In the current furor over the reporting of the uprisings in Tibet, China has banned and censored all reports. The average Chinese takes the governments line and international media through the new technology of I reporting by amateurs, using mobile phones and uploading direct to the Internet from the site, to sensationalize reports without verifying the extent. An isolated incident in a village can seem in the news to be extensive.

In the same light, the Tibetan groups in Tibet, exiles outside the country and ethnic Tibetans in China seem to have come together in a planned uprising to bring world attention to their plight at a time when this is embarrassing to the Chinese government in the light of the impending Olympic Games and the disruption it may cause. It is an opportunistic move on the part of the Tibetans and here again it is up to the Chinese authorities to deal with it fairly, so as not to antagonize world sympathy for an ethnic minority that has been agitating ever since the Chinese takeover of Tibet for over 50 years. There is no doubt as to the outcome, as the might of the Chinese military will quell the agitation. The way in which China deals with the issue, will determine how they are perceived with respect to Human Rights abuses and tolerance of dissent from within.

In the instances referred to here, it is apparent that the Media is very powerful in shaping public opinion, and with this power comes responsibility to be as fair as possible to all sides as both sides present a different view-point. It is also true that journalists are mere employees trying to become more prominent in their fields and sometimes sensationalize a report to advance their personal agendas, just like any other employee in any other job trying to get a promotion.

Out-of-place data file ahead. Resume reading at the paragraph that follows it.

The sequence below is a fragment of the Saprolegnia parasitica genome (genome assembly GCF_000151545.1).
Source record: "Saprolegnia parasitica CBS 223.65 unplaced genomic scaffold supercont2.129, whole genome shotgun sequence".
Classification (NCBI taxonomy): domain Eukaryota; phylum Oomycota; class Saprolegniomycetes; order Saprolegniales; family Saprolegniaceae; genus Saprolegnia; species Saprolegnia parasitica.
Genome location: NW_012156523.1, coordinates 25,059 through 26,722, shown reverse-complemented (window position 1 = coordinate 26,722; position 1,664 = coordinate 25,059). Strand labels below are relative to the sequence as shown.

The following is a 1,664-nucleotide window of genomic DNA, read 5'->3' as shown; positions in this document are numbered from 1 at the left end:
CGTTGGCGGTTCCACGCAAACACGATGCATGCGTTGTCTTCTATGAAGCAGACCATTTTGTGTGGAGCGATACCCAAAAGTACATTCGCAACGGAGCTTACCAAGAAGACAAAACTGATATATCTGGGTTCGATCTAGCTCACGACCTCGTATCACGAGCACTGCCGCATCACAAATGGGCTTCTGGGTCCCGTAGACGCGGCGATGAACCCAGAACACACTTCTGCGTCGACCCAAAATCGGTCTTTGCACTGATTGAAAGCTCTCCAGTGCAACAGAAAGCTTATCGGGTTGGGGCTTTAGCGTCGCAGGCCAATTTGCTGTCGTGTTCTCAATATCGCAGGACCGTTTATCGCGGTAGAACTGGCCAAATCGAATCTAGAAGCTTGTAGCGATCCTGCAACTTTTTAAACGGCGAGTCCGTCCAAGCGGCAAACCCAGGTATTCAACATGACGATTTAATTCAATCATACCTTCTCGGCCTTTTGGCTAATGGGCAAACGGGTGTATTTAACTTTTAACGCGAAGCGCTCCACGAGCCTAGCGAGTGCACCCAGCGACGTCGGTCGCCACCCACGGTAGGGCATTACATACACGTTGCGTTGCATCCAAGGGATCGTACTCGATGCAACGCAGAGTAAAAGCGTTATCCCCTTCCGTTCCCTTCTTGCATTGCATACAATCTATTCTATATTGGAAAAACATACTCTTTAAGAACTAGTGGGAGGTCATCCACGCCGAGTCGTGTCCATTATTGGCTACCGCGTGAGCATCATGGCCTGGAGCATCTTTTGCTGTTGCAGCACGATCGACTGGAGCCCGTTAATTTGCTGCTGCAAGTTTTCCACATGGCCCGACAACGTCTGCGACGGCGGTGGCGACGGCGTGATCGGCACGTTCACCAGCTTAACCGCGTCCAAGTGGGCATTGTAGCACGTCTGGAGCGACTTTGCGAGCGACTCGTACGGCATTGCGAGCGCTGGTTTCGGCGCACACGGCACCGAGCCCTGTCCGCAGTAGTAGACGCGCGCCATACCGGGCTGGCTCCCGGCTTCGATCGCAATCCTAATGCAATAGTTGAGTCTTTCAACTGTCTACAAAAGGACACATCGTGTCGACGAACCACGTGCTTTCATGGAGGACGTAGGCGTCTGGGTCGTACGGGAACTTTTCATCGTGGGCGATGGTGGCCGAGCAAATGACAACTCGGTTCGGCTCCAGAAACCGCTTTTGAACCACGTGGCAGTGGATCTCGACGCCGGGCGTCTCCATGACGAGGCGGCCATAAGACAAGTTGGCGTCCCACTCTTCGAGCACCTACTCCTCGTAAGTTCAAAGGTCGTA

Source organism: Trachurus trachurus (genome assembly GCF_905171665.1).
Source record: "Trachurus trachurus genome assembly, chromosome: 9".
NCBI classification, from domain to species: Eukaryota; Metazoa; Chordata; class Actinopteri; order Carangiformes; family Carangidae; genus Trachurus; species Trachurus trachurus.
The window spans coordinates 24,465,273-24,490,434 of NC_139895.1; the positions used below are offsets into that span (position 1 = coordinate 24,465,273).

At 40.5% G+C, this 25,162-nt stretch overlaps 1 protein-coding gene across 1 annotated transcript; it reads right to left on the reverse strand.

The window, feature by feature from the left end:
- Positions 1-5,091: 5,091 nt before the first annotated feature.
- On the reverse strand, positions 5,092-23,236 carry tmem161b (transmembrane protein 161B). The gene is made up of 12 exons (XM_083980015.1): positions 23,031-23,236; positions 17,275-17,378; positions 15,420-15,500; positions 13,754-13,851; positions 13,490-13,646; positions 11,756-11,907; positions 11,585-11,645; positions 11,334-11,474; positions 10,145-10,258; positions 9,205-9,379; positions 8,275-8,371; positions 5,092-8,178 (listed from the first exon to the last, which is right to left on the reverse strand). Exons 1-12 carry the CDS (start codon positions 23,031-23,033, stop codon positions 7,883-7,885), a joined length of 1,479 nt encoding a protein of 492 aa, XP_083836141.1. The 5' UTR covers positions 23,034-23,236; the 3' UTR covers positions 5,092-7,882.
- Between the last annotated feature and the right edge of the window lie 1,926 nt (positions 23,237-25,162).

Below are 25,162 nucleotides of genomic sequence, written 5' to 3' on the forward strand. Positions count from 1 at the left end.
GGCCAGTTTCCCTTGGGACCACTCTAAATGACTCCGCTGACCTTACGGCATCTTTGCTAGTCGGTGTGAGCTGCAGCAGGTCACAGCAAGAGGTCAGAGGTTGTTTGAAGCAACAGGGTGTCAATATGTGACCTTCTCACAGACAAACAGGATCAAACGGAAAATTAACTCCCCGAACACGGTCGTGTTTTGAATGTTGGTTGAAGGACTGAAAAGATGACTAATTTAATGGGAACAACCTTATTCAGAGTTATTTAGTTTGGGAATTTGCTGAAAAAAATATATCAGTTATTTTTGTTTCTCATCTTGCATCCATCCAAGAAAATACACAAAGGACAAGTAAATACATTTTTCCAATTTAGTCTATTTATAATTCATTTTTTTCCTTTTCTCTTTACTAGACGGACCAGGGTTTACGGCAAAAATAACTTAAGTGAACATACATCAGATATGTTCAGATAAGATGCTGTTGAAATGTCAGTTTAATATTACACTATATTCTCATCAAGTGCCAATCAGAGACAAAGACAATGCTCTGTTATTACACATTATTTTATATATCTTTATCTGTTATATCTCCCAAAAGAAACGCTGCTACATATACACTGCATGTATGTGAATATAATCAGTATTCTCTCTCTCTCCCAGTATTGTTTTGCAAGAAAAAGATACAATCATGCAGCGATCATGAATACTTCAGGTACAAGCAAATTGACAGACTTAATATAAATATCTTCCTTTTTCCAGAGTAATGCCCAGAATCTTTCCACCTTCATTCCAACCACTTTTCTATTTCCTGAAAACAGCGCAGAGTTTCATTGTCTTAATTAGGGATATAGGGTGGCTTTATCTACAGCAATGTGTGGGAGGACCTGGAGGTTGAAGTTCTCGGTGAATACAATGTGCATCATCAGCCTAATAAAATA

The use of proportionate reporting is not possible as each news item carries a similar weight irrespective of the importance of the news, as that is the nature of the beast called News Reports.

The manipulation of news is common in all countries especially the West, with specific regard to the US, which is even more savvy at it than say either Russia or China and in my opinion, India has the most balanced reporting bias, with democracy and journalistic ethics to be admired and emulated. No one is perfect and the public should learn to be more cynical and able to sift information fed to them rather than believe everything they are told.

To conclude we should be aware of the power of all arms of media, and learn to read between the lines to take a proportionate view of the content and come to our conclusions based on our best guess as to the accuracy of what is being reported.

Bear in mind that what is not reported is also news, which we are not told about, and we cannot even imagine what we are not told! One can therefore subscribe to my current opinion that it is not worth watching reading or listening to news as it is not worth it as I can make the news in my head to suit my point of view at any time. This from someone, who was a news addict, not too long ago knowing what was happening in all parts of the world on a daily basis.

In fact my mind is now not clogged with news, and I am free to think.